About this site

Piers and Lin du Pré bought their new Fleming 55 / 129, Play d'eau, in 2003.

She was berthed in Beaucette Marina, Guernsey in the Channel Islands at N49° 30’.197 W002° 30’.350 until she was sold in October 2021.

This site charts the thrilling adventures they had in her.

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Recent Posts

Raspberry Coulis

Three ingredients are all that’s needed
Raspberries, lime juice and maple syrup
click to enlarge

This will make about 200mls of the most gorgeously rich, raspberry coulis.


500gm fresh, ripe raspberries
½ lime
Maple Syrup (pure, and organic if at all possible)

When made with really fresh and ripe raspberries, this simple recipe makes a rich and sumptuous coulis which can be stored in a fridge for two or three weeks provided it’s covered with cling film so no air can get at it.

When would you use a Raspberry Coulis?

Whenever you want to enrich a desert, particularly with fruit, ice-cream and panna cotta.

To prepare

Mash the berries through a fine sieve
click to enlarge

Remove any imperfections from the raspberries and place them in a fine sieve.

With the back of a stainless steel spoon mash and press them through to extract just the juice. Throw the residue away.

Squeeze ½ lime through a clean fine sieve to remove any flesh and pips. Add it all to the liquid raspberry, and stir well.

Add maple syrup by the teaspoon, tasting as you go until the coulis is left just ‘tart’.

This may well take more than you imagine – keep going, but don’t over-sweeten. You can always add more when you come to use it.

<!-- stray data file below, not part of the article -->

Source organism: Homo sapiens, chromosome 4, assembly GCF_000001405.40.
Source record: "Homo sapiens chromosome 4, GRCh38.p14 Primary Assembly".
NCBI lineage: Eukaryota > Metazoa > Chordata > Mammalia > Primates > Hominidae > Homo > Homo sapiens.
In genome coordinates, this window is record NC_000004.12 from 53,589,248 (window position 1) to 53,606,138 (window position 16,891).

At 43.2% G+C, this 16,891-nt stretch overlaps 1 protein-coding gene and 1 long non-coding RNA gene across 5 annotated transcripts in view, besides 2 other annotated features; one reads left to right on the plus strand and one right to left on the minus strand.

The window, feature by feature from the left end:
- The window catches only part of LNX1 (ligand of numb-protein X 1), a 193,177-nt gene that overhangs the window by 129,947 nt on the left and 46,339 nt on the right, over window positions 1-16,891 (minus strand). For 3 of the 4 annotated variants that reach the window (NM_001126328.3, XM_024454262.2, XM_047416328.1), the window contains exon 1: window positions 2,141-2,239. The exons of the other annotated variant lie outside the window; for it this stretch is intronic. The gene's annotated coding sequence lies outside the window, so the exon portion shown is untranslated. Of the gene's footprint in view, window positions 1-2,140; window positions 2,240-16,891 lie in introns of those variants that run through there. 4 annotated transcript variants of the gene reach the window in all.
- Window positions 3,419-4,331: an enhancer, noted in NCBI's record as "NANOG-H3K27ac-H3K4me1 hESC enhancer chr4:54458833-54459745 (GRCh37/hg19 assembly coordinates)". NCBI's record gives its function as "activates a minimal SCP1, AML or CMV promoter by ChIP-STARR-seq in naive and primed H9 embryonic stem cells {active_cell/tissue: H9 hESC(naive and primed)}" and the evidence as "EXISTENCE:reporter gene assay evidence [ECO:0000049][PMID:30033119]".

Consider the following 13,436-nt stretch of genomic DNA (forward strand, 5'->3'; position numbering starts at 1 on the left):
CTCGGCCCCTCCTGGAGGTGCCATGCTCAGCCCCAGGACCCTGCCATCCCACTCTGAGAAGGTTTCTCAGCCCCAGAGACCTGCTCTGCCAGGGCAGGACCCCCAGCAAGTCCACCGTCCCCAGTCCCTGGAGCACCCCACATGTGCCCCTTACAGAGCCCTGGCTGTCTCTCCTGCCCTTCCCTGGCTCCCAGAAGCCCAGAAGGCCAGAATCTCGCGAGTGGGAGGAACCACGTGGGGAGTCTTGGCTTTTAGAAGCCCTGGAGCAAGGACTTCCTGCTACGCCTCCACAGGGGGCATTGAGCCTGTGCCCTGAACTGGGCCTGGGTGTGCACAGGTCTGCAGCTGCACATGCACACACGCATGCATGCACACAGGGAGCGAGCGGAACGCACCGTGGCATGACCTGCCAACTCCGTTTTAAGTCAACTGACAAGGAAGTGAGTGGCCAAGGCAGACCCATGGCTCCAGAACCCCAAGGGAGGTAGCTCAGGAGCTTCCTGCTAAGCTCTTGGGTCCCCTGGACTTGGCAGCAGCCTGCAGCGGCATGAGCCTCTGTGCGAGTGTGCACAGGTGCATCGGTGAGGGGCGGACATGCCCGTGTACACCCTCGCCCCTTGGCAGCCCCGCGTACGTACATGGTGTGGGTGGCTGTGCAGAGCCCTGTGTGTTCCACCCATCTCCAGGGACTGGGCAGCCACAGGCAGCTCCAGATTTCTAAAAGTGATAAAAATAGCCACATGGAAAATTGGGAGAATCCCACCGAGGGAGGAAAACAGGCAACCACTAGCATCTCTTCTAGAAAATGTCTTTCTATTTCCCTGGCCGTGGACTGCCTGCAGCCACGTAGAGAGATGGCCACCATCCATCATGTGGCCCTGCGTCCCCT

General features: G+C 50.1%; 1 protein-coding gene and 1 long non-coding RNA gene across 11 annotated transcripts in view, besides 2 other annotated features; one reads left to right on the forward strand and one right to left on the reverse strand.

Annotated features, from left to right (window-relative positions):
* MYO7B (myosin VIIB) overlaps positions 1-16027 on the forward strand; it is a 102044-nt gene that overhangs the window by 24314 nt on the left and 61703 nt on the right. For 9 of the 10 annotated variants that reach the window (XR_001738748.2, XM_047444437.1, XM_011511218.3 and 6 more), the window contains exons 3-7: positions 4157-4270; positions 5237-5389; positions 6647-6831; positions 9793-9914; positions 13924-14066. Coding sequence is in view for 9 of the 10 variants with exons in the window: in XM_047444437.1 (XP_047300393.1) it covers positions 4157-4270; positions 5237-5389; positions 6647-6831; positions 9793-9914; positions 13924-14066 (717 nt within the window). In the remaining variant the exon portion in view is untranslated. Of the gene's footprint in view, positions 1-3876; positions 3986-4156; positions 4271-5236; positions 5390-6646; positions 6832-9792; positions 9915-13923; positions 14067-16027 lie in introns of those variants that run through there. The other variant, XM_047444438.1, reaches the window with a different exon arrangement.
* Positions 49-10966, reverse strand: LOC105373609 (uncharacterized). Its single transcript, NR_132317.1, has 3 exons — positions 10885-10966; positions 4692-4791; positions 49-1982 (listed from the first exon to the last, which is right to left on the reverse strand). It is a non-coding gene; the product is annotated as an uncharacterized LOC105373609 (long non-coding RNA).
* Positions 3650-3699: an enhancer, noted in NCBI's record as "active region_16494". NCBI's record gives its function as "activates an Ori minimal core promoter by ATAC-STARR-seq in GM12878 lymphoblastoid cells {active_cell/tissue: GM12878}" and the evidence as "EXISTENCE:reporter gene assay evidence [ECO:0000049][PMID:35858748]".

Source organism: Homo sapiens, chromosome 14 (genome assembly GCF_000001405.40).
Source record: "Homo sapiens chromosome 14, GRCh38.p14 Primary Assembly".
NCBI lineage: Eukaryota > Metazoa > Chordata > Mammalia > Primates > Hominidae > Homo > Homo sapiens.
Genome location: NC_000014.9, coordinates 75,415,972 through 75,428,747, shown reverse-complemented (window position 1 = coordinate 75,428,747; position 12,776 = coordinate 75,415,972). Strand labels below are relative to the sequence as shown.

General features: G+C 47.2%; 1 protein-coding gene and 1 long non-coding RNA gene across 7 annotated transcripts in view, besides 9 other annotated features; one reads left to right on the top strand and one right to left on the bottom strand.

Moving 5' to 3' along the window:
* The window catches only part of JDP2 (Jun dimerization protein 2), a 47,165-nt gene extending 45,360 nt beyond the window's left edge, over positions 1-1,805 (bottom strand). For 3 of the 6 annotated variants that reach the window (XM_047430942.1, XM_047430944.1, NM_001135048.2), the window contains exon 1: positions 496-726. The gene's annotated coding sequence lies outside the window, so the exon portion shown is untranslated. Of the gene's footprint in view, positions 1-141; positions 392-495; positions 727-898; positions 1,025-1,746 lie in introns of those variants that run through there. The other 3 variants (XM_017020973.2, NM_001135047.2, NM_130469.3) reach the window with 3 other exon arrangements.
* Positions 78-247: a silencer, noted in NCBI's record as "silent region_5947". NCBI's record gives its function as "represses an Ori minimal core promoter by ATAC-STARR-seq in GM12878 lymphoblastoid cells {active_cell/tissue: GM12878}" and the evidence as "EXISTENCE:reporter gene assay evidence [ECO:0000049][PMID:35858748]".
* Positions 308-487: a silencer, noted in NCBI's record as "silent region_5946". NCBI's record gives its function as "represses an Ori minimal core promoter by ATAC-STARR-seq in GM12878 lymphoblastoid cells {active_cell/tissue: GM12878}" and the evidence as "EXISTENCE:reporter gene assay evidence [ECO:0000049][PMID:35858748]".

Why lime, and why maple syrup?

Using lime rather than lemon produces a far superior coulis.

A rich sumptuous raspberry coulis
click to enlarge

We used to make it with lemon until reading a cookbook by Chef Damien Pignolet who had been told off by one of his guests for using lemon. She made him go back to the kitchen and make a fresh coulis for her using lime! On tasting it, he agreed.

Many recipes tell you to use icing sugar when making coulis. The problem here is that you can taste icing sugar, but if you use maple syrup there is no taste at all.

You are left with the most divine coulis.

A word of warning – you’ll find you never make enough. Guests will devour the coulis by the spoonful.

Piers and Lin
From the Galley of
Play d’eau

You can get in touch with us any time by using our Contact Form.

Raspberry coulis on a dessert of white peach slices and raspberry sorbet
Hot tip: Always check the coulis for sweetness before using, adjusting with more maple syrup

3 comments to Raspberry Coulis

  • Hil

    That looks absolutely divine.I LOVE that coulis and particularly when made with lime and maple syrup.And on the white peaches…we can’t obtain really ripe and lushious ones here-so that will remain a dream.The photo is BEAUTIFUL.Thank you.x x

  • Gale Fleming

    Thank you for a delicious simple recipe – I have just finished making this coulis from an abundant crop of raspberries from my garden. And it will be used to pour over a vanilla panna cotta for tonight’s Christmas dessert. I have decanted into individual small bottles for guests to pour themselves. Looks pretty tastes divine. Thank you again.

    • Hi Gale. Happy Christmas! Might I suggest that if using the coulis on a panna cotta, you sprinkle some grated lime zest over it which adds the slightest of tangs, and the green speckles look so pretty. And depending on who’s eating it, they may like a few drops of maple syrup on top as well….

      Have a great New Year.

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